43990549

History, 1838–1856, volume B-1 [1 September 1834–2 November 1838]

together of those who embrace the fulness of the everlasting gospel. September 1. Letter, to the Elders from Joseph Smith. I accordingly undertook the journey with certain ones of my brethren, and, after a long and tedious journey, suffering many privations and hardships, I arrived in Jackson County

Settled at Fort Osage, 1808. County created, 16 Feb. 1825; organized 1826. Named after U.S. president Andrew Jackson. Featured fertile lands along Missouri River and was Santa Fe Trail departure point, which attracted immigrants to area. Area of county reduced...

More Info
, Missouri; and after viewing the country, seeking diligently at the hand of God, he manifested himself unto me, and designated to me and others, the very spot upon which he designed to commence the work of the gathering, and the upbuilding of an holy City, which should be called Zion:— Zion, because it is to be a place of righteousness, and all who build thereon, are to worship the true and living God— and all beleive in one doctrine even the doctrine of our Lord and Savior Jesus Christ.
Isa. 52:8. “Thy watchmen shall lift up the voice; with the voice together shall they sing: for they shall see eye to eye, when the Lord shall bring again Zion.” Isaiah 52:8.
Here we pause for a moment, to make a few remarks upon the idea gathering to this place. It is well known that there were lands belonging to the government, to be sold to individuals; and it was understood by all, at least we beleived so, that we lived in a free country. a land of liberty and of laws, guaranteeing to every man, or any company of men, the right of purchasing lands, and settling, and living upon them: therefore we thought no harm in advising the Latter Day Saints, or Mormons, as they are reproachfully called, to gather to this place, inasmuch as it was their duty, (and it was well understood so to be,) to purchase, With money, lands, and live upon them— not infringing upon the rights of any individual, or community of people: always keeping in view the saying, “Do unto others as you would wish to have others do unto you,” Following also the good injunction: “Deal justly, love mercy, and walk humbly with thy God.”
These were our motives in teaching the people, or Latter Day Saints, to gather together, beginning at this place. And inasmuch as there are those who have had different views from this, we feel, that it is a cause of deep regret; For, be it known unto all men, that our principles concerning this thing, have not been such as have been represented, by those who, we have every reason to beleive, are designing and wicked men, that have said that this was our doctrine; to infringe upon the rights of a people who inhabit our civil and free country: such as to drive the inhabitants of Jackson county

Settled at Fort Osage, 1808. County created, 16 Feb. 1825; organized 1826. Named after U.S. president Andrew Jackson. Featured fertile lands along Missouri River and was Santa Fe Trail departure point, which attracted immigrants to area. Area of county reduced...

More Info
from their lands, and take possession thereof unlawfully. Far, Yea, far be such a principle from our hearts: It never entered into our mind, and we only say, that God shall reward such in that day when he shall come to make up his jewels.
But to return to my subject: after having ascertained the [p. 607]
together of those who embrace the fulness of the everlasting gospel.  <September 1.  Letter, to the  Elders from  Joseph Smith.> I accordingly undertook the journey with certain ones of my brethren , and, after a long and tedious journey, suffering many privations  and hardships, I arrived in Jackson County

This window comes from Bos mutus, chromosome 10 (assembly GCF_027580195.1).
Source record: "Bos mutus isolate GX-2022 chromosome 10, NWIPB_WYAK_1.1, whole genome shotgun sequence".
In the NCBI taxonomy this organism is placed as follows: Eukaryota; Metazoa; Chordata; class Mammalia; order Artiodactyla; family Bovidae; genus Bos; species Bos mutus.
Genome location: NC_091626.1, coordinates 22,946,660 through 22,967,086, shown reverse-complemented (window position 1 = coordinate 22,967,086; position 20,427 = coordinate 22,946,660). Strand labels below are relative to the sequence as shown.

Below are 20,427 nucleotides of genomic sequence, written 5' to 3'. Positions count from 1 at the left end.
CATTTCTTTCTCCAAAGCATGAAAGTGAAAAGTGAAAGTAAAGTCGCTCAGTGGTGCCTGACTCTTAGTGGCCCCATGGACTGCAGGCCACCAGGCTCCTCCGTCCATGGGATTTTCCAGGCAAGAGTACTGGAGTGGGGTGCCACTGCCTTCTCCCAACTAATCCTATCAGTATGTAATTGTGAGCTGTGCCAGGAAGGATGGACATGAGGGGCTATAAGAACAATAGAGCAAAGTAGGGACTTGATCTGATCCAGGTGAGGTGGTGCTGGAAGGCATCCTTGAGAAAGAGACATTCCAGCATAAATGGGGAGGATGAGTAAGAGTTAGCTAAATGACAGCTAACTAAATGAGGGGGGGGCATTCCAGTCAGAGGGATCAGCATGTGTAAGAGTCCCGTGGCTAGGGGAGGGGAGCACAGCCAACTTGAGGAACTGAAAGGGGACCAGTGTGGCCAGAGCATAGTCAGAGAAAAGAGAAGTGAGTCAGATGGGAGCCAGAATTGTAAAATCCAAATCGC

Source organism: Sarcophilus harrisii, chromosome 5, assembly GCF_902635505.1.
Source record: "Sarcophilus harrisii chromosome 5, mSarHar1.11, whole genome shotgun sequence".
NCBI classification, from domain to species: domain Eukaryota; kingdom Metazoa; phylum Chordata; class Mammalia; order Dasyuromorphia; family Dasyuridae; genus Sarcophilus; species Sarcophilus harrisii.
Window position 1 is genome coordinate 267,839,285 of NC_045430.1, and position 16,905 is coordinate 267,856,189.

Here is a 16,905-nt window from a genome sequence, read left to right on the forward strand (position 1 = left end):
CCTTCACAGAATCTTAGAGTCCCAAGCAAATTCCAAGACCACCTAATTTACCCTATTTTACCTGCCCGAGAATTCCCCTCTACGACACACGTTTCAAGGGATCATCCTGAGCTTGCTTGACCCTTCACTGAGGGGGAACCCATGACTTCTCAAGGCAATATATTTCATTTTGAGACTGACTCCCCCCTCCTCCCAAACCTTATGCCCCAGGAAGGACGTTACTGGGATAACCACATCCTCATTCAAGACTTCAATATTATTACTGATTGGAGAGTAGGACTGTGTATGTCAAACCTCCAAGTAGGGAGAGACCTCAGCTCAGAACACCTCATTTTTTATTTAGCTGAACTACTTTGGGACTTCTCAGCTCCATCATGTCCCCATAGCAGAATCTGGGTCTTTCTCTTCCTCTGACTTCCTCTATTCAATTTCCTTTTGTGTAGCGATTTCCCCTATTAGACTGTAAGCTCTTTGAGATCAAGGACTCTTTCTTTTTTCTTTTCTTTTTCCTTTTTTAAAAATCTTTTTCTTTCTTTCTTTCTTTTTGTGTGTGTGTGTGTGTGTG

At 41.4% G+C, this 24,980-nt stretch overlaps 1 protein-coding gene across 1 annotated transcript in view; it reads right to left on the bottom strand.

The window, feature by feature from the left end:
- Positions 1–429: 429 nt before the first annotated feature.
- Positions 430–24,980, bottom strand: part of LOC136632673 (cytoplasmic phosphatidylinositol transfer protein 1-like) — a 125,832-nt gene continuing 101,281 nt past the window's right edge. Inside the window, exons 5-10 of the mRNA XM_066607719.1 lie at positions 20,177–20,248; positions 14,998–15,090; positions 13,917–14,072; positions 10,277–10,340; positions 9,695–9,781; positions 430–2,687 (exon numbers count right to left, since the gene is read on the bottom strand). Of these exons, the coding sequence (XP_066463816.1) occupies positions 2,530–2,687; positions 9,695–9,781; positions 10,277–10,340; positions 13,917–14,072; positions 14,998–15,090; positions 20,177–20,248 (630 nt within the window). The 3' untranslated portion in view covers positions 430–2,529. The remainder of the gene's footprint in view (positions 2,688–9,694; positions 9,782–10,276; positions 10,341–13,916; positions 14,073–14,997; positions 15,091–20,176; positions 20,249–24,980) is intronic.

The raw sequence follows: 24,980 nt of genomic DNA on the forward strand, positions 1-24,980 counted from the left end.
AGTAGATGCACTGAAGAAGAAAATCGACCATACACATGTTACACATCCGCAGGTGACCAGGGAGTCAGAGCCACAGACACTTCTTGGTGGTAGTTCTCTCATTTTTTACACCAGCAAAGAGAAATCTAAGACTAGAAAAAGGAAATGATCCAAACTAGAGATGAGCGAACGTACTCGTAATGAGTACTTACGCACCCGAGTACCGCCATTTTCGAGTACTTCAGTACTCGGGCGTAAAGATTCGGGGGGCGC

Settled at Fort Osage, 1808. County created, 16 Feb. 1825; organized 1826. Named after U.S. president Andrew Jackson. Featured fertile lands along Missouri River and was Santa Fe Trail departure point, which attracted immigrants to area. Area of county reduced...

More Info
, Missouri; and  after viewing the country, seeking diligently at the hand of God,  he manifested himself unto me, and designated to me and  others, the very spot upon which he designed to commence the  work of the gathering, and the upbuilding of an holy City, which  should be called Zion:— Zion, because it is to be a place of righteous ness, and all who build thereon, are to worship the true and  living God— and all beleive in one doctrine even the doctrine  of our Lord and Savior Jesus Christ.
<Isa. 52:8.> “Thy watchmen shall lift up the voice; with the voice together  shall they sing: for they shall see eye to eye, when the Lord  shall bring again Zion.” Isaiah 52:8.
Here we pause for a moment, to make a few remarks upon the  <idea> gathering to this place. It is well known that there were lands  belonging to the government, to be sold to individuals; and  it was understood by all, at least we beleived so, that  we lived in a free country. a land of liberty and of laws,  guaranteeing to every man, or any company of men, the right  of purchasing lands, and settling, and living upon them:  therefore we thought no harm in advising the Latter Day  Saints, on or Mormons, as they are reproachfully called, to  gather to this place, inasmuch as it was their duty, (and it was  well understood so to be,) to purchase, With money, lands,  and live upon them— not infringing upon the rights of  any individual, or community of people: always  keeping in view the saying, “Do unto others as you would  wish to have others do unto you,” Following also the good  injunction: “Deal justly, love mercy, and walk humbly  with thy God.”
These were our motives in teaching the people, or Latter Day  Saints, to gather together, beginning at this place. And in asmuch as there are those who have had different views from  this, we feel, that it is a cause of deep regret; For, be it  known unto all men, that our principles concerning this  thing, have not been such as have been represented, by those  who, we have every reason to beleive, are designing and  wicked men, that have said that this was our doctrine;  to infringe upon the rights of a people who inhabit our civil  and free country: such as to drive the inhabitants of  Jackson county

Settled at Fort Osage, 1808. County created, 16 Feb. 1825; organized 1826. Named after U.S. president Andrew Jackson. Featured fertile lands along Missouri River and was Santa Fe Trail departure point, which attracted immigrants to area. Area of county reduced...

More Info
from their lands, and take possession  thereof unlawfully. Far, Yea, far be such a principle from  our hearts: It never entered into our mind, and we  only say, that God shall reward such in that day when  he shall come to make up his jewels.